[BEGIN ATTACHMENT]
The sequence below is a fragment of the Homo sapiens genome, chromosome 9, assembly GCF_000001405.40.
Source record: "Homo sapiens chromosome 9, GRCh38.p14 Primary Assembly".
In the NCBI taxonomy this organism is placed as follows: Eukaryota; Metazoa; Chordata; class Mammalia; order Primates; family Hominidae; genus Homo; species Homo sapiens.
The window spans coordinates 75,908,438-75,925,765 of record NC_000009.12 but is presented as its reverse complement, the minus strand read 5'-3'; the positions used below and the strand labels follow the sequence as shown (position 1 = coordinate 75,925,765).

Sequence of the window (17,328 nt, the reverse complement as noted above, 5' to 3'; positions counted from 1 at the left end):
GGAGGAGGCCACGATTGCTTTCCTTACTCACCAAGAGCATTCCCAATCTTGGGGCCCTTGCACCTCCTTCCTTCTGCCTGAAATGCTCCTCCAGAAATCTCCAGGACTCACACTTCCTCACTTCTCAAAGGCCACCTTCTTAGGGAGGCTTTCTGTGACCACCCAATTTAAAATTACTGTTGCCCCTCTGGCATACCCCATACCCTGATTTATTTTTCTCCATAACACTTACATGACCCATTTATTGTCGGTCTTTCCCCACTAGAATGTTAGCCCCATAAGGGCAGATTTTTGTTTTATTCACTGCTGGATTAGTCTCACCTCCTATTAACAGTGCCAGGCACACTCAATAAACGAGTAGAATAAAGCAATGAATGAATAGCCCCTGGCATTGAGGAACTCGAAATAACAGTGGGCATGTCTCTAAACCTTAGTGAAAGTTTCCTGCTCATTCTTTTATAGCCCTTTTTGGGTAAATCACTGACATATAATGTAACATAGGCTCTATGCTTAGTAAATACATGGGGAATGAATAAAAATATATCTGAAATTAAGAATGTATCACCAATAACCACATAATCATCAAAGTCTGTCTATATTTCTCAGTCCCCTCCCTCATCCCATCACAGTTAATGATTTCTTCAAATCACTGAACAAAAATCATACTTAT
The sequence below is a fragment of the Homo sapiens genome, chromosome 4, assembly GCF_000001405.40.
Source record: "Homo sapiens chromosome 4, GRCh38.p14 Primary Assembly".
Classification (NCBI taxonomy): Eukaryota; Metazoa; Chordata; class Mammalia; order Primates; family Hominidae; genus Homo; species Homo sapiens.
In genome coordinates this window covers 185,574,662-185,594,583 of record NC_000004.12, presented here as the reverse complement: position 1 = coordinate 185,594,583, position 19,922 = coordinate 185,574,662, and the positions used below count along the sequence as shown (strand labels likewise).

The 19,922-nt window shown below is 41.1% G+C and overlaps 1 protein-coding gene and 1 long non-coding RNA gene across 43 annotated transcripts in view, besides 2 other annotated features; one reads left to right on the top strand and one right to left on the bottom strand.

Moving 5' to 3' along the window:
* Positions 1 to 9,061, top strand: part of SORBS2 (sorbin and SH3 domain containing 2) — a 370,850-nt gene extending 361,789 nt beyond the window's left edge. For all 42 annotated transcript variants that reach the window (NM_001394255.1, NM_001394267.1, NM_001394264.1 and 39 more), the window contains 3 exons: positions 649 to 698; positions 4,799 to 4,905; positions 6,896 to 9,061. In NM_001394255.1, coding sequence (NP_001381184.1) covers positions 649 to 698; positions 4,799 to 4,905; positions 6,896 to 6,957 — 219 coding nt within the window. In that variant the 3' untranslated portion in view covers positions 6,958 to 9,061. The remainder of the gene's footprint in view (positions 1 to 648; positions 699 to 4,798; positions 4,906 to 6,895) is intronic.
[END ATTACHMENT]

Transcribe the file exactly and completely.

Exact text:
The sequence below is a fragment of the Homo sapiens genome, chromosome 9, assembly GCF_000001405.40.
Source record: "Homo sapiens chromosome 9, GRCh38.p14 Primary Assembly".
In the NCBI taxonomy this organism is placed as follows: Eukaryota; Metazoa; Chordata; class Mammalia; order Primates; family Hominidae; genus Homo; species Homo sapiens.
The window spans coordinates 75,908,438-75,925,765 of record NC_000009.12 but is presented as its reverse complement, the minus strand read 5'-3'; the positions used below and the strand labels follow the sequence as shown (position 1 = coordinate 75,925,765).

Sequence of the window (17,328 nt, the reverse complement as noted above, 5' to 3'; positions counted from 1 at the left end):
GGAGGAGGCCACGATTGCTTTCCTTACTCACCAAGAGCATTCCCAATCTTGGGGCCCTTGCACCTCCTTCCTTCTGCCTGAAATGCTCCTCCAGAAATCTCCAGGACTCACACTTCCTCACTTCTCAAAGGCCACCTTCTTAGGGAGGCTTTCTGTGACCACCCAATTTAAAATTACTGTTGCCCCTCTGGCATACCCCATACCCTGATTTATTTTTCTCCATAACACTTACATGACCCATTTATTGTCGGTCTTTCCCCACTAGAATGTTAGCCCCATAAGGGCAGATTTTTGTTTTATTCACTGCTGGATTAGTCTCACCTCCTATTAACAGTGCCAGGCACACTCAATAAACGAGTAGAATAAAGCAATGAATGAATAGCCCCTGGCATTGAGGAACTCGAAATAACAGTGGGCATGTCTCTAAACCTTAGTGAAAGTTTCCTGCTCATTCTTTTATAGCCCTTTTTGGGTAAATCACTGACATATAATGTAACATAGGCTCTATGCTTAGTAAATACATGGGGAATGAATAAAAATATATCTGAAATTAAGAATGTATCACCAATAACCACATAATCATCAAAGTCTGTCTATATTTCTCAGTCCCCTCCCTCATCCCATCACAGTTAATGATTTCTTCAAATCACTGAACAAAAATCATACTTAT
The sequence below is a fragment of the Homo sapiens genome, chromosome 4, assembly GCF_000001405.40.
Source record: "Homo sapiens chromosome 4, GRCh38.p14 Primary Assembly".
Classification (NCBI taxonomy): Eukaryota; Metazoa; Chordata; class Mammalia; order Primates; family Hominidae; genus Homo; species Homo sapiens.
In genome coordinates this window covers 185,574,662-185,594,583 of record NC_000004.12, presented here as the reverse complement: position 1 = coordinate 185,594,583, position 19,922 = coordinate 185,574,662, and the positions used below count along the sequence as shown (strand labels likewise).

The 19,922-nt window shown below is 41.1% G+C and overlaps 1 protein-coding gene and 1 long non-coding RNA gene across 43 annotated transcripts in view, besides 2 other annotated features; one reads left to right on the top strand and one right to left on the bottom strand.

Moving 5' to 3' along the window:
* Positions 1 to 9,061, top strand: part of SORBS2 (sorbin and SH3 domain containing 2) — a 370,850-nt gene extending 361,789 nt beyond the window's left edge. For all 42 annotated transcript variants that reach the window (NM_001394255.1, NM_001394267.1, NM_001394264.1 and 39 more), the window contains 3 exons: positions 649 to 698; positions 4,799 to 4,905; positions 6,896 to 9,061. In NM_001394255.1, coding sequence (NP_001381184.1) covers positions 649 to 698; positions 4,799 to 4,905; positions 6,896 to 6,957 — 219 coding nt within the window. In that variant the 3' untranslated portion in view covers positions 6,958 to 9,061. The remainder of the gene's footprint in view (positions 1 to 648; positions 699 to 4,798; positions 4,906 to 6,895) is intronic.